• Complex privacy regulatory landscape – Many global organisations have to comply with multiple regulators and/or regulations (for example, think about an Australian software company that sells its product in multiple countries, including the European Union; or a bank with customers and/or employees in many countries) that may at times conflict or contradict one another. Maintaining compliance and staying on top of changes to requirements can be a challenging task. Inability to clearly grasp different privacy obligations and requirements could also possibly lead to hefty fines and supervisory enforcement actions.

Seeing the bigger picture

With increasing regulatory demands and various elements of data privacy (e.g. policy and procedures, data breach processes, privacy assessments, data retention and security), we find that organisations do not have a methodical and consistent approach to managing privacy requirements across the organisation. Especially, if you have many business functions and areas that collect, process and manage personal data (e.g. Human Resources, Payroll, Marketing, Sales, Customer Services, etc.).

As privacy practitioners, we continue to emphasise the importance of having a framework to address data privacy requirements and regulations, as this not only ensures that organisations are taking necessary precautions to protect personal data but it encourages strong data governance.

Our experience in running privacy programmes indicate that if you are dealing with large volumes and/or high risk (e.g. patient and health records) personal data, it is highly beneficial to have a privacy framework or operating model that sets out clear privacy compliance requirements and control areas.

  • Governance: Sets out the tone-at-the top from the senior leadership around guiding principles and direction for privacy and data protection. Governance and accountability are critical elements to get right, as these shape the way a privacy programme is built, operated and embraced throughout the organisation.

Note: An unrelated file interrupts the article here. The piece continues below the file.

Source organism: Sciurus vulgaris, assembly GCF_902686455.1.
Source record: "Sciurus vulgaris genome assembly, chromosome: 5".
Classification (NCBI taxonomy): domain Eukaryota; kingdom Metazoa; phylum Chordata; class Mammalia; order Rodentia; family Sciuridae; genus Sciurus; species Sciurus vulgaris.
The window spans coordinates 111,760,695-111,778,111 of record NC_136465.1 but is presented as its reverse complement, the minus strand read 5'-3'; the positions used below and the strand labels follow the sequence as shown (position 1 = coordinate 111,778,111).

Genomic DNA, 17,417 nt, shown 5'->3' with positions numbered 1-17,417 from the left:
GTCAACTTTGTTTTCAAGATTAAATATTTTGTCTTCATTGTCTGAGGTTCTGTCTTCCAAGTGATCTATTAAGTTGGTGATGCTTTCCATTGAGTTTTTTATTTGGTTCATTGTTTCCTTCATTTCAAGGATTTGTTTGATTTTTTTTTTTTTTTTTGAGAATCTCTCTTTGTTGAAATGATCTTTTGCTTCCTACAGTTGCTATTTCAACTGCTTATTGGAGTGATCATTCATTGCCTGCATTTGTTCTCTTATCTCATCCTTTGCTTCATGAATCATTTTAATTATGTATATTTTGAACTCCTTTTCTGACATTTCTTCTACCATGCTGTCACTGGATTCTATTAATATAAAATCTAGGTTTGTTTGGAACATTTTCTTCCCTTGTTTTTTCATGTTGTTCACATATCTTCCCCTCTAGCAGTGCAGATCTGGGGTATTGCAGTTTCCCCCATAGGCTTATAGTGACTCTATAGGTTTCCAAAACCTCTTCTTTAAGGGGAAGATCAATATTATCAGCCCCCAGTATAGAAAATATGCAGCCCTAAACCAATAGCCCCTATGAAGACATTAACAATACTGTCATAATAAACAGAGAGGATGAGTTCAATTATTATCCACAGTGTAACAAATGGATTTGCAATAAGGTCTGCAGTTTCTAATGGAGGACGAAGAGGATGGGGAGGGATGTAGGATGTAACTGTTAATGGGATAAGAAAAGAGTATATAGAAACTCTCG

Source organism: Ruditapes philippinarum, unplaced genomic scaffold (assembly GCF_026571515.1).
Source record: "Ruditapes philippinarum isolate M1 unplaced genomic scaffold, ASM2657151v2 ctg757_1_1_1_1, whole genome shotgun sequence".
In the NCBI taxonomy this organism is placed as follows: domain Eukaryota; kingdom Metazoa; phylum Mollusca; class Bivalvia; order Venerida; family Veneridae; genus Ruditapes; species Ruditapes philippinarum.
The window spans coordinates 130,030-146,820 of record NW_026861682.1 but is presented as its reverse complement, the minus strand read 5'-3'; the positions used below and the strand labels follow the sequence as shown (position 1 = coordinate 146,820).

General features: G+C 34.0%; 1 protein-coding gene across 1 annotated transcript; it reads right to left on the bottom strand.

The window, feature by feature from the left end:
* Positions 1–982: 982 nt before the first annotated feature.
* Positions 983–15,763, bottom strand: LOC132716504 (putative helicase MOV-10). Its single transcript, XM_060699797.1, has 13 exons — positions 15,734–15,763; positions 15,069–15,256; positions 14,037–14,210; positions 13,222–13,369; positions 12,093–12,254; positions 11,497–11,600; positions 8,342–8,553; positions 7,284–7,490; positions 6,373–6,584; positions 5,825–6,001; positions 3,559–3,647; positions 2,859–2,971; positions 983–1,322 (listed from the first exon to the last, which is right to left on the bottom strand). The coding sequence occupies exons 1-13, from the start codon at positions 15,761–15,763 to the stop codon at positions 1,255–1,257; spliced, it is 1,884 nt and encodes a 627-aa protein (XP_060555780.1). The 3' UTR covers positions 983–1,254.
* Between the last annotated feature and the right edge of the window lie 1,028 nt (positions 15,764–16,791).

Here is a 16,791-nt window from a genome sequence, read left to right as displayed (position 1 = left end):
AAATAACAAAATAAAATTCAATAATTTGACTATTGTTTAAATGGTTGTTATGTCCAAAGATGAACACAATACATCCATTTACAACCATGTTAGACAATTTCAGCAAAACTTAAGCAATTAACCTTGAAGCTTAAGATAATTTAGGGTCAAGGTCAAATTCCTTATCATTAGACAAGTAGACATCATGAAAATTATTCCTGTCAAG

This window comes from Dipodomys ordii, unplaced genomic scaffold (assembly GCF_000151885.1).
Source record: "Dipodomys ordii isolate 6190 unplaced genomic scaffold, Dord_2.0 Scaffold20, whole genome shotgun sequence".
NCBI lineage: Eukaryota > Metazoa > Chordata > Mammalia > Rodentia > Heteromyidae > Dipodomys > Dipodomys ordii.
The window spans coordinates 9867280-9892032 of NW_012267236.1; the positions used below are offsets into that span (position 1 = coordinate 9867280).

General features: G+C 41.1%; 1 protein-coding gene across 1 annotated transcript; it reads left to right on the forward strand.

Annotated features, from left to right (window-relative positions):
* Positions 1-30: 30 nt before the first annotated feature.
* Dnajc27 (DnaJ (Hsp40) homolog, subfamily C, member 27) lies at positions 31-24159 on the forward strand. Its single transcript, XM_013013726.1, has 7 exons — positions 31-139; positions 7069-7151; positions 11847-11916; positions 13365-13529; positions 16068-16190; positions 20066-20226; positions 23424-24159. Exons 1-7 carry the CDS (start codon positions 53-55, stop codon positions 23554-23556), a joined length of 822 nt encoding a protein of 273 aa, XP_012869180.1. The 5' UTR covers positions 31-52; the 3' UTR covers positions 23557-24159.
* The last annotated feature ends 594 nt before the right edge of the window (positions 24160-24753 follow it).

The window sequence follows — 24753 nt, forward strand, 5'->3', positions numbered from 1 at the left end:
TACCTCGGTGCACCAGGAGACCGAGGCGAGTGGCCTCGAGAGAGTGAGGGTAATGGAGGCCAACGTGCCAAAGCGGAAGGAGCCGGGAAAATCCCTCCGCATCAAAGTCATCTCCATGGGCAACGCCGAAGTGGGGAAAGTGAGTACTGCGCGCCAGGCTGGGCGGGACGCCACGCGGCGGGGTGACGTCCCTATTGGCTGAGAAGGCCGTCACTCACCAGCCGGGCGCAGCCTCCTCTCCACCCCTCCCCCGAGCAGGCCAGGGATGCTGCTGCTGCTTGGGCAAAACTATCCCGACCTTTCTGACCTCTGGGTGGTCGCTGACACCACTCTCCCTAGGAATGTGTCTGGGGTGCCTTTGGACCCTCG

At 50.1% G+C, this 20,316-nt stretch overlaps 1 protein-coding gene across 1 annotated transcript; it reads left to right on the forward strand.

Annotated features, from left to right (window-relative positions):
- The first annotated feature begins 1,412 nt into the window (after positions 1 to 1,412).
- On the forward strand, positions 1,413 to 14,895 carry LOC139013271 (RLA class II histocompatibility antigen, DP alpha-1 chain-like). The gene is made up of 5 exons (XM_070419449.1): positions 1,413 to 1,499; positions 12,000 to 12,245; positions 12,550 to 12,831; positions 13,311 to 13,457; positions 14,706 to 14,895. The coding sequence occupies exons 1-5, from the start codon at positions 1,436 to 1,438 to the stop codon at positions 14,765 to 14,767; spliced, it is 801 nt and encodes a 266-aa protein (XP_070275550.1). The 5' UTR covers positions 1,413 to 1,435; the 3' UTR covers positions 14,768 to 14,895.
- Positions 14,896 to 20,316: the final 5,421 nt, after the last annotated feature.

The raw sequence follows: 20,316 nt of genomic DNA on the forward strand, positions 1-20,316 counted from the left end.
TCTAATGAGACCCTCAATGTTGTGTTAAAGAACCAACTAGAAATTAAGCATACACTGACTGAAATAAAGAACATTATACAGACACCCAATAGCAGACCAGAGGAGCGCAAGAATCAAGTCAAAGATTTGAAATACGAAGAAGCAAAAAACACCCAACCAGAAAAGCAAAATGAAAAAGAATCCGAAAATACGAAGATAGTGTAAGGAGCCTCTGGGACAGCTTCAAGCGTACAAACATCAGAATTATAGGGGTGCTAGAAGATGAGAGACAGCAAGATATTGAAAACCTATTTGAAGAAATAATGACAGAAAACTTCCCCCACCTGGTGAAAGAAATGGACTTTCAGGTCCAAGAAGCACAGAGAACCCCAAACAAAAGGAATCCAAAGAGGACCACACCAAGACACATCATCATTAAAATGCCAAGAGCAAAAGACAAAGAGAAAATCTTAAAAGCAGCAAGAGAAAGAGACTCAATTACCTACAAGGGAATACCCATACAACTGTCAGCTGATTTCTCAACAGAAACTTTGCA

• Privacy Obligations: In order to effectively meet privacy obligations, it is important to build a baseline and scope of regulatory obligations (e.g. legal basis, consent, disclosures, cross-border transfers) and monitor changes to these. In the absence of this clear view, organisations will always be playing catch-up in a complex regulatory environment.
  • Recordkeeping: Maintaining accurate, relevant and complete records of personal data is a common set of expectations or requirements across different privacy regulations e.g. GDPR Article 30, APP 10, CCPA 999.317). Building and maintaining an inventory of data processing activities and vendors would be a good step in the direction as this will enable better transparency over where personal data comes from, where it sits, who has access to it, and what vendors deal with it, etc.
  • Data Protection: There are countless stories of human error or lack of security leading to major data and privacy breaches, and even the most well organised companies are vulnerable to this at any point in time. Putting in necessary safeguards and control measures to protect personal data is imperative in avoiding data losses, breaches, regulatory fines and ultimately reputational damage to a company.